7 Ways To Reduce Your Fear of Failure

Apr 04, 2021
Created by the author — Original image from Pexels


I purposely didn’t use the word “overcome” in the title. I’m not going to sell you slogans to magically rid yourself of the fear of failure. It’s far easier to tell someone else to “just do it” than to live by it yourself.

I’m starting an exciting new journey but can openly admit I’m terrified of where it will take me. The toxic mix of adrenaline and cortisol pumping through my bloodstream has triggered many waves of panic. I worry I’m making a mistake and will set my life on the wrong path.

It would be easy for me to stop and go back to playing safe.

But I calm myself down, I take back power from my fears, and keep driving forward despite them. If I wasn’t afraid then there’d be no courage in what I’m choosing to do and deep down I believe in myself. We’re humans with emotions so there will always be a time where we are our own worse enemy.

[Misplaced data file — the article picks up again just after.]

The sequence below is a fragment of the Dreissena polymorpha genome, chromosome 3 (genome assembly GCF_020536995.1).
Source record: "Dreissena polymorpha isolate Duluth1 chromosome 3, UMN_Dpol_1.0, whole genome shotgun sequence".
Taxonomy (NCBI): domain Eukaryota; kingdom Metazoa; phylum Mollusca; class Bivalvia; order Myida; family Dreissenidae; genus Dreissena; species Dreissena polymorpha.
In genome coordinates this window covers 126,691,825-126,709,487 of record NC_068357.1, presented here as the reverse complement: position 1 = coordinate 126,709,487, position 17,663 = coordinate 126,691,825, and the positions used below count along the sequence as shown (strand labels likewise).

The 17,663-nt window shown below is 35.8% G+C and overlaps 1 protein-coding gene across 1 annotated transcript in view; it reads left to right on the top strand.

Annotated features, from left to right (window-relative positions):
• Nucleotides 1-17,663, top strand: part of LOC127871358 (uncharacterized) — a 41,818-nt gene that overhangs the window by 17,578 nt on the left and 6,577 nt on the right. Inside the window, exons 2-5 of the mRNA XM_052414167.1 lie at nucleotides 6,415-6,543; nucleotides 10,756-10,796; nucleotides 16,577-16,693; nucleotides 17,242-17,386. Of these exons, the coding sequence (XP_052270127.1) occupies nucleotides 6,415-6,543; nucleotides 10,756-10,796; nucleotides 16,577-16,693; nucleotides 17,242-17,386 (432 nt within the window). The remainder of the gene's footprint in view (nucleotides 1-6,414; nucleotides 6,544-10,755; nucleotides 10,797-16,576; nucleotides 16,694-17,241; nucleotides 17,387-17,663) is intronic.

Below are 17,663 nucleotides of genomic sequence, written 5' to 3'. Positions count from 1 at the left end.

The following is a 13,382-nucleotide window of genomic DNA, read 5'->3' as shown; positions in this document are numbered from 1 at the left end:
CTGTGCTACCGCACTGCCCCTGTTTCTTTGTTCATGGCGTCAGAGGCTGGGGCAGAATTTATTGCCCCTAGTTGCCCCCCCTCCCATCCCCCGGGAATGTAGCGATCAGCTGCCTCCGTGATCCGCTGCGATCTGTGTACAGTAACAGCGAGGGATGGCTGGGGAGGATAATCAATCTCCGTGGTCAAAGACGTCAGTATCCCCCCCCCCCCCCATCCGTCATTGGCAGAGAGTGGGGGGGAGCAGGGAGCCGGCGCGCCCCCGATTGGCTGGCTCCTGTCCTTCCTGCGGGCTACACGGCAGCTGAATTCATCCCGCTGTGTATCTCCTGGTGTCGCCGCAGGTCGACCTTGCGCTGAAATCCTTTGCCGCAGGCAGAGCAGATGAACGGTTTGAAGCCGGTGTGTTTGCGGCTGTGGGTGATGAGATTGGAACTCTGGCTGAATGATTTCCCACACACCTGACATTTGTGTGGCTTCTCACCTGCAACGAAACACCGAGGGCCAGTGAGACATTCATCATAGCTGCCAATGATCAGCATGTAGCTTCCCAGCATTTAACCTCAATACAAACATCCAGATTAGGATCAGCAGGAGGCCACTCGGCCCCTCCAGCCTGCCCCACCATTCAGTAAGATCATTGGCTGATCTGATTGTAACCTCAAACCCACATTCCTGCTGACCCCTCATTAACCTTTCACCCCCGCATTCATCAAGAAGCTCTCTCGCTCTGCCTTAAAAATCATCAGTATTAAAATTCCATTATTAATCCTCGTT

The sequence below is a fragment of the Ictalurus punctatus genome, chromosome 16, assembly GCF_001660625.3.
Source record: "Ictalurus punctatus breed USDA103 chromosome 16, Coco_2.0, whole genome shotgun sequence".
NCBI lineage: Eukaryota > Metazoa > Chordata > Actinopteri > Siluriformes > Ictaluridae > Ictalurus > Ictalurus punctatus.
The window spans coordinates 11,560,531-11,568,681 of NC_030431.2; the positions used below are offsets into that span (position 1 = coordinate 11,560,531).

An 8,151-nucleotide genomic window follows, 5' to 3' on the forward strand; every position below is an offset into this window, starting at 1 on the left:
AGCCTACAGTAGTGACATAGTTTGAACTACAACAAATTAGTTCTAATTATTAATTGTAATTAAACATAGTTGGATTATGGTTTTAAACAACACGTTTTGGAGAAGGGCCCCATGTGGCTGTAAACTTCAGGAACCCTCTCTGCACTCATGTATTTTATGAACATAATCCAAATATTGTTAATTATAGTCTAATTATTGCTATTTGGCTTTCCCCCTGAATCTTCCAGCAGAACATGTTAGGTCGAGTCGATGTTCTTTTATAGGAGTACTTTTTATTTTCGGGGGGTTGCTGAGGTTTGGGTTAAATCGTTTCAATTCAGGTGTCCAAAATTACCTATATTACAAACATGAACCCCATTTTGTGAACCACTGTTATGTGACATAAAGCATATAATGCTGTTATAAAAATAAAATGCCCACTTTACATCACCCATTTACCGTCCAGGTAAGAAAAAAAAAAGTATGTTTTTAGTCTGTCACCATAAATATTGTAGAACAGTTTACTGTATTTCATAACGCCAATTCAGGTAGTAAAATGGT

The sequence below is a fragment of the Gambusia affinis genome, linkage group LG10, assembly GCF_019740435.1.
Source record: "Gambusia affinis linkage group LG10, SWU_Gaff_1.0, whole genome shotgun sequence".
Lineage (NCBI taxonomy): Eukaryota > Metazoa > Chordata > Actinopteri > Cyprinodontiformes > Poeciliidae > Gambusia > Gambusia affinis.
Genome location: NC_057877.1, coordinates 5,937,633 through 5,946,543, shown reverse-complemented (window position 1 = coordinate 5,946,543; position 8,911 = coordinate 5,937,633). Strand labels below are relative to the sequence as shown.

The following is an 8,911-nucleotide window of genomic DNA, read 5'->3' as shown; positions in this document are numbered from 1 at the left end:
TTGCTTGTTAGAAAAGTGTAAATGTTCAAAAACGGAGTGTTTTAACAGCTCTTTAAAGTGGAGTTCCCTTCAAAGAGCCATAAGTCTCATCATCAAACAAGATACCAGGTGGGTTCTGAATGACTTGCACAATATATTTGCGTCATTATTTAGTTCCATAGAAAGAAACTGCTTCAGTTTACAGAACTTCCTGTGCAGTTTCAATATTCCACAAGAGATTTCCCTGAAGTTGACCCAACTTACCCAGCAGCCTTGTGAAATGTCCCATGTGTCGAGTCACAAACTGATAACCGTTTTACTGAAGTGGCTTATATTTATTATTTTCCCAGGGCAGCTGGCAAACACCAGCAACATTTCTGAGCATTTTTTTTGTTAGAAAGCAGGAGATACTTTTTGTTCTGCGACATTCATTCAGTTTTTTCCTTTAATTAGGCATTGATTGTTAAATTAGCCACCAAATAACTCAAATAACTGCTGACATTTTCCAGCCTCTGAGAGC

I don’t have a button I can push to fix everything but I use different techniques to prevent my mind from paralyzing itself. These techniques can help you through tough times too.


#1 Stop throwing the second dart

I’m bombarded with people talking about mental strength and grit on social media. You’d be forgiven for thinking other people seize the day and don’t let irrational fears hold them up. In a stressed state, I label myself as mentally weak and this triggers shame and makes me feel even worse.

We must remember we only see the highlights of people’s lives. We have no idea what battles they are fighting internally and there’s no reason to be ashamed.

The Buddha taught this as the first and second dart. The first dart is the natural fear we feel when we’re about to make a big change in our lives. Our fight or flight response is triggered and the associated hormones. We cannot stop this first dart so there’s no point in worrying about it.

The second dart is in our own hands. Do we in a fit of shame throw it at ourselves and make ourselves feel worse or do we let go? We accept the damage from the first dart and use our hands to heal instead of hurt ourselves.

When I start feeling shame about my mental state, I always tell someone. Saying it out loud seems to make me realize how weak my argument is for beating myself up!


#2 Count your battle scars

I was rejected from over 30 graduate jobs.
I’ve been on many dates that led nowhere.
I’ve had dozens of injuries I thought I wouldn’t recover from.